In June, the Federal Housing Finance Agency announced that its long-laid plans to launch a single security for loans backed by Fannie Mae and Freddie Mac had finally come to fruition.
Now, mortgage-backed securities for the GSEs are issued under a single security – Uniform MBS – replacing Fannie's MBS and Freddie's Participation Certificates so the two enterprises can trade in the same market.
The move was one the agency called “momentous,” noting that it will cut costs for American homebuyers.
Now, with two months of UMBS in play, the Urban Institute is praising the successful launch of this “enormous undertaking,” which dramatically transformed a $5 trillion financial market.
“The smooth functioning of this market is critical to U.S. homebuyers’ ability to get a mortgage, so the stakes for the launch of the UMBS were high and the launch had to be flawless. And it was,” researchers Karan Kaul and Laurie Goodman wrote in a recent paper on the topic.
In essence, the single security eliminates the liquidity differences that existed between the two markets, as Freddie’s lagging market reduced profits, ultimately taking money away from taxpayers.
But now, with UMBS in action, the playing field has been leveled, and so far, investor appetite appears to not have wavered.
“Early data on UMBS trading volumes – a key metric of how investors are reacting to the new security – are very encouraging,” the researchers noted. “The average daily trading volume for agency MBS (which includes the UMBS) was higher in June ($267 billion) than it was in April ($250 billion) or May ($232 billion), according to the Securities Industry and Financial Markets Association. There was no decline in MBS pricing attributable to the launch of the UMBS.”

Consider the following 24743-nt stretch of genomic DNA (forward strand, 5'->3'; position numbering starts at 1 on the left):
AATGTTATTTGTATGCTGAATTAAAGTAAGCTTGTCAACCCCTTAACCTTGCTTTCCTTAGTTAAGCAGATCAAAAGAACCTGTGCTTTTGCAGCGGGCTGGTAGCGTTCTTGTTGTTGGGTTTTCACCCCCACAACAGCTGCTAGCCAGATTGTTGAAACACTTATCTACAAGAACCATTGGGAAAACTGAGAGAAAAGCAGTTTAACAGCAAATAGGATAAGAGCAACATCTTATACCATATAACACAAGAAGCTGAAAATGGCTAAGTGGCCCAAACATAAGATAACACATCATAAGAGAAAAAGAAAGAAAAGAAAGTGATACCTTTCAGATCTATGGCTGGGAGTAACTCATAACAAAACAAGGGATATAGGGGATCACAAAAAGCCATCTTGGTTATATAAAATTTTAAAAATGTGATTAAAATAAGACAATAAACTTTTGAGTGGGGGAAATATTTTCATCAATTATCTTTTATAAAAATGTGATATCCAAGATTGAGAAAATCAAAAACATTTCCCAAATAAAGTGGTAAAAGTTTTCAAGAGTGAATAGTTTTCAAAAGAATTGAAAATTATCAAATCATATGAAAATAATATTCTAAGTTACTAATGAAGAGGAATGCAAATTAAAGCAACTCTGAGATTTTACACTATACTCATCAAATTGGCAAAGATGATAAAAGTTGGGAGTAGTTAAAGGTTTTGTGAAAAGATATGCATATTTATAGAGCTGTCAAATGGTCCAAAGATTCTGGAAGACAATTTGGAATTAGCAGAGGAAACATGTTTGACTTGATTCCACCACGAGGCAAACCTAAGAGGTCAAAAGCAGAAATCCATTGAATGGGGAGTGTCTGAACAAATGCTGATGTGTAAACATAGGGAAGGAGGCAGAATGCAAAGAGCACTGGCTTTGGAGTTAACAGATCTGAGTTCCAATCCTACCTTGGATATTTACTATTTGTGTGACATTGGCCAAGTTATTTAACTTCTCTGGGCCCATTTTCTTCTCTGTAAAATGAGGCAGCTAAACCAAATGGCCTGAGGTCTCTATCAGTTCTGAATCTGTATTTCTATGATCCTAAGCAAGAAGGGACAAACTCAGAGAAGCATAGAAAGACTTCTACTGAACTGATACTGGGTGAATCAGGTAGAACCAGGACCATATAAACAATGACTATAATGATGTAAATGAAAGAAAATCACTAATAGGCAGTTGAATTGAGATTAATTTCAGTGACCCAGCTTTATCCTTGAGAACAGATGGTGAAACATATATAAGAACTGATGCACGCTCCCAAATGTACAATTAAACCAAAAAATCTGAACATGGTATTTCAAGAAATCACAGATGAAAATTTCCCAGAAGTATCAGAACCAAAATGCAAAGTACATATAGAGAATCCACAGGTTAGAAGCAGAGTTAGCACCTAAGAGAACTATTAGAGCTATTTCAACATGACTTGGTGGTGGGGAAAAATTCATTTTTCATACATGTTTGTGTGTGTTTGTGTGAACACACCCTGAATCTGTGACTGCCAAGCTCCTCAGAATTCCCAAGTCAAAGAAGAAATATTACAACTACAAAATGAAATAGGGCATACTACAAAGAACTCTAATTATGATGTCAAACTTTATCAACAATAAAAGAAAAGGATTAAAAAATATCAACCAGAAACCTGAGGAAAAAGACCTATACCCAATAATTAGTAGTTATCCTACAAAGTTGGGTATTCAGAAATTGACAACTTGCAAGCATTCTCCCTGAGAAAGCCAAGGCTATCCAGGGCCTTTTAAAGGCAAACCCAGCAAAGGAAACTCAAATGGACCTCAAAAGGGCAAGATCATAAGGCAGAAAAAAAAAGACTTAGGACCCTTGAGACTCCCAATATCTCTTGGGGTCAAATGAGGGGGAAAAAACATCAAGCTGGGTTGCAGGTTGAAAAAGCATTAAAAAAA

A sizable portion of Freddie Mac securities has also been converted into new securities in preparation for entering UMBS, another promising sign.
“Although we need several months of data for further verification, early data suggest the launch has gone very smoothly,” the researchers stated.
And the success of the UMBS launch, they asserted, is critical because of the important groundwork it lays for future GSE reform.
“By reducing the significant competitive advantage that Fannie enjoyed over Freddie, it also helps open the way to additional competitors over time,” they wrote. “It is still difficult to imagine how a new entrant would overcome the legacy players’ enormous liquidity advantage, but moving to a single security helps ease that barrier.”
While they go on to note that the UMBS doesn’t entirely remove the significant barriers to entry, they do call it a “a meaningful first step” because it aligns the business policies and systems of the players involved, and this will make things easier for new guarantors.
“The creation of the UMBS is an important step forward in the current system,” the researchers concluded. “It not only removes an expensive inefficiency in the current system, but it also lays the groundwork for deeper structural reforms in the years to come.”